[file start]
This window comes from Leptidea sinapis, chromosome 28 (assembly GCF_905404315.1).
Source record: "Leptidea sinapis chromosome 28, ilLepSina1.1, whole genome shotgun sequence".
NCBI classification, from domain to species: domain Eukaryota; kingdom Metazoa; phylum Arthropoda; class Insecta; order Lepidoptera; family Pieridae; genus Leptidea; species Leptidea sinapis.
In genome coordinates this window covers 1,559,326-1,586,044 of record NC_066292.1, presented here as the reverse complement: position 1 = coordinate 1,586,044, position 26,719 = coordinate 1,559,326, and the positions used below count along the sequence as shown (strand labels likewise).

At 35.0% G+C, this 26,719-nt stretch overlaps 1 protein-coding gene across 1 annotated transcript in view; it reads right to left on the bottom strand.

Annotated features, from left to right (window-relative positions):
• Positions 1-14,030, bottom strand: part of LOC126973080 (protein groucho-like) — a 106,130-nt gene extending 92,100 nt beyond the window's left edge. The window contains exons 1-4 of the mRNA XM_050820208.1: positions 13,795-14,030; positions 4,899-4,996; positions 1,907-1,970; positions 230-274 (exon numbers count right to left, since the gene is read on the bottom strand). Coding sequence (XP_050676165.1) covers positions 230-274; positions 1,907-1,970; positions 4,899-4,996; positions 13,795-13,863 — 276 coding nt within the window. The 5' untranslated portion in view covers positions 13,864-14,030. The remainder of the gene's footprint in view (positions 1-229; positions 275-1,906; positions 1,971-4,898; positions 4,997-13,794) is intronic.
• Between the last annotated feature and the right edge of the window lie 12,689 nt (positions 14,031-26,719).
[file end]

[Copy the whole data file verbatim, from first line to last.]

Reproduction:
This window comes from Leptidea sinapis, chromosome 28 (assembly GCF_905404315.1).
Source record: "Leptidea sinapis chromosome 28, ilLepSina1.1, whole genome shotgun sequence".
NCBI classification, from domain to species: domain Eukaryota; kingdom Metazoa; phylum Arthropoda; class Insecta; order Lepidoptera; family Pieridae; genus Leptidea; species Leptidea sinapis.
In genome coordinates this window covers 1,559,326-1,586,044 of record NC_066292.1, presented here as the reverse complement: position 1 = coordinate 1,586,044, position 26,719 = coordinate 1,559,326, and the positions used below count along the sequence as shown (strand labels likewise).

At 35.0% G+C, this 26,719-nt stretch overlaps 1 protein-coding gene across 1 annotated transcript in view; it reads right to left on the bottom strand.

Annotated features, from left to right (window-relative positions):
• Positions 1-14,030, bottom strand: part of LOC126973080 (protein groucho-like) — a 106,130-nt gene extending 92,100 nt beyond the window's left edge. The window contains exons 1-4 of the mRNA XM_050820208.1: positions 13,795-14,030; positions 4,899-4,996; positions 1,907-1,970; positions 230-274 (exon numbers count right to left, since the gene is read on the bottom strand). Coding sequence (XP_050676165.1) covers positions 230-274; positions 1,907-1,970; positions 4,899-4,996; positions 13,795-13,863 — 276 coding nt within the window. The 5' untranslated portion in view covers positions 13,864-14,030. The remainder of the gene's footprint in view (positions 1-229; positions 275-1,906; positions 1,971-4,898; positions 4,997-13,794) is intronic.
• Between the last annotated feature and the right edge of the window lie 12,689 nt (positions 14,031-26,719).